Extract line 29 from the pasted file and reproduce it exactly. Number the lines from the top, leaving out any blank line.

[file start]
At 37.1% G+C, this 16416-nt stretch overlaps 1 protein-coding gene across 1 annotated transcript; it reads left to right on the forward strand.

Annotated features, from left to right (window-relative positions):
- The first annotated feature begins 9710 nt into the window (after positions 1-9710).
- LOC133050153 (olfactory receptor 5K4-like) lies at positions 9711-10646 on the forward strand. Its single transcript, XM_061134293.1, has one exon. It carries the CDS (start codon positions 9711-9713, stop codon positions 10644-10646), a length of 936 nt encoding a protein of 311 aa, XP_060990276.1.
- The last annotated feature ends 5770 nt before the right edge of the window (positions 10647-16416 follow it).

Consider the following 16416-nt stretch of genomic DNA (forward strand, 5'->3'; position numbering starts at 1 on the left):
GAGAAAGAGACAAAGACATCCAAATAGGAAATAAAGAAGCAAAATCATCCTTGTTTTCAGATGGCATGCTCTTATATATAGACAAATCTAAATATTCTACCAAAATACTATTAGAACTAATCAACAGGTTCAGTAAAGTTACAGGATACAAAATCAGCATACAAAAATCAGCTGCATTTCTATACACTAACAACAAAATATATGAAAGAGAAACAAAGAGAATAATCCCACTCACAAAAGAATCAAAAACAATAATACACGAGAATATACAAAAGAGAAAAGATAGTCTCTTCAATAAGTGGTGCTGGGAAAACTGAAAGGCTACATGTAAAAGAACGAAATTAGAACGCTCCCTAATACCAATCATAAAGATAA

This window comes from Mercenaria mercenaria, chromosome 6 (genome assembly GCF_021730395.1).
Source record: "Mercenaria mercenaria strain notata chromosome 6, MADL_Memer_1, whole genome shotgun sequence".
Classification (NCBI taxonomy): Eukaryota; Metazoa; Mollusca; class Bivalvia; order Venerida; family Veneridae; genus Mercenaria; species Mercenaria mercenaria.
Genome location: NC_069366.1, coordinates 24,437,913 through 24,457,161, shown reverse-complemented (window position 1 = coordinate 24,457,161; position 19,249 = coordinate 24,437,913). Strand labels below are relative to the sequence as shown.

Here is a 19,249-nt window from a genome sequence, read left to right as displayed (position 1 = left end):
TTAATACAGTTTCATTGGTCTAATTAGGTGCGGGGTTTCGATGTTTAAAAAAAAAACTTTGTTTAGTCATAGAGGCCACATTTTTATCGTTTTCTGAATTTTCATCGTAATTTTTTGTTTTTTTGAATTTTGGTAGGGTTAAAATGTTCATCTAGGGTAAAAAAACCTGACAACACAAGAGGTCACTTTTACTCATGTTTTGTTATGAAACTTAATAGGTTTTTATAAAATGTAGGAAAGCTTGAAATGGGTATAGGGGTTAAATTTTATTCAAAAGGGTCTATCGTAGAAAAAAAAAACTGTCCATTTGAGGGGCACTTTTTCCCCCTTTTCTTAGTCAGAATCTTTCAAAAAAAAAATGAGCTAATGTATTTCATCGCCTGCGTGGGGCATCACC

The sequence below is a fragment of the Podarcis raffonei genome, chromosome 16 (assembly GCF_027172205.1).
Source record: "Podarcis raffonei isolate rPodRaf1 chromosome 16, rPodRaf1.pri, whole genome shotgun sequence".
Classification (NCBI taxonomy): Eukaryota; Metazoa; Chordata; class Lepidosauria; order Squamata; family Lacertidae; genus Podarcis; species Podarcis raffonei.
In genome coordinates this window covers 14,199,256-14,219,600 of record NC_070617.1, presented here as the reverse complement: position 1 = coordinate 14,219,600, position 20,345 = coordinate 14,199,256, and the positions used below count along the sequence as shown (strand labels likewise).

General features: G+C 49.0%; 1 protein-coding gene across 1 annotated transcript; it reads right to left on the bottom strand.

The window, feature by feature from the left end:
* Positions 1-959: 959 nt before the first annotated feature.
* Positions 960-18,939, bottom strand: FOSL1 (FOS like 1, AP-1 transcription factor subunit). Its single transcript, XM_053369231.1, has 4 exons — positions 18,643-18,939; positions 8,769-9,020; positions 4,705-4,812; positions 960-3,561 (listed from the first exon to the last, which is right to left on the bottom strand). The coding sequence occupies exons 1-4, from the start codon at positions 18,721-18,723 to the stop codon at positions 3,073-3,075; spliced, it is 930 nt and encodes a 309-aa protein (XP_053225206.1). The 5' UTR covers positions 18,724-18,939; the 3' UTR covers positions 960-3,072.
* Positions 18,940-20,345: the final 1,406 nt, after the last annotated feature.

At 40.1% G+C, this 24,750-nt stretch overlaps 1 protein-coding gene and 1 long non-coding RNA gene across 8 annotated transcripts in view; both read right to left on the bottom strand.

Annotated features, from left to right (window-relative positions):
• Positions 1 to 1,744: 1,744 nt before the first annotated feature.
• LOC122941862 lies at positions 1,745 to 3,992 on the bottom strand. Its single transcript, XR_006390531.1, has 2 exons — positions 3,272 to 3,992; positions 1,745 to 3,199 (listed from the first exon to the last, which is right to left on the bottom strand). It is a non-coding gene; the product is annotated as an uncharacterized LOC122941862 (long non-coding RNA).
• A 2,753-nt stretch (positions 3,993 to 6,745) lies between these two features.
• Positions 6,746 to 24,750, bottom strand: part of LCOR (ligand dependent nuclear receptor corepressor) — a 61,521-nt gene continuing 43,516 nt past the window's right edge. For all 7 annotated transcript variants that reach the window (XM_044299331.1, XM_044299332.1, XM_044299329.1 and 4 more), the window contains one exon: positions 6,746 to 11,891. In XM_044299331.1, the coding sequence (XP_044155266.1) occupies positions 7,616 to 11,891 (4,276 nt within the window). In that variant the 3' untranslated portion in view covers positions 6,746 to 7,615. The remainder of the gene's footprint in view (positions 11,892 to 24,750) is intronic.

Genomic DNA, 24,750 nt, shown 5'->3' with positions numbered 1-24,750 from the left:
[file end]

Genomic DNA, 24,750 nt, shown 5'->3' with positions numbered 1-24,750 from the left: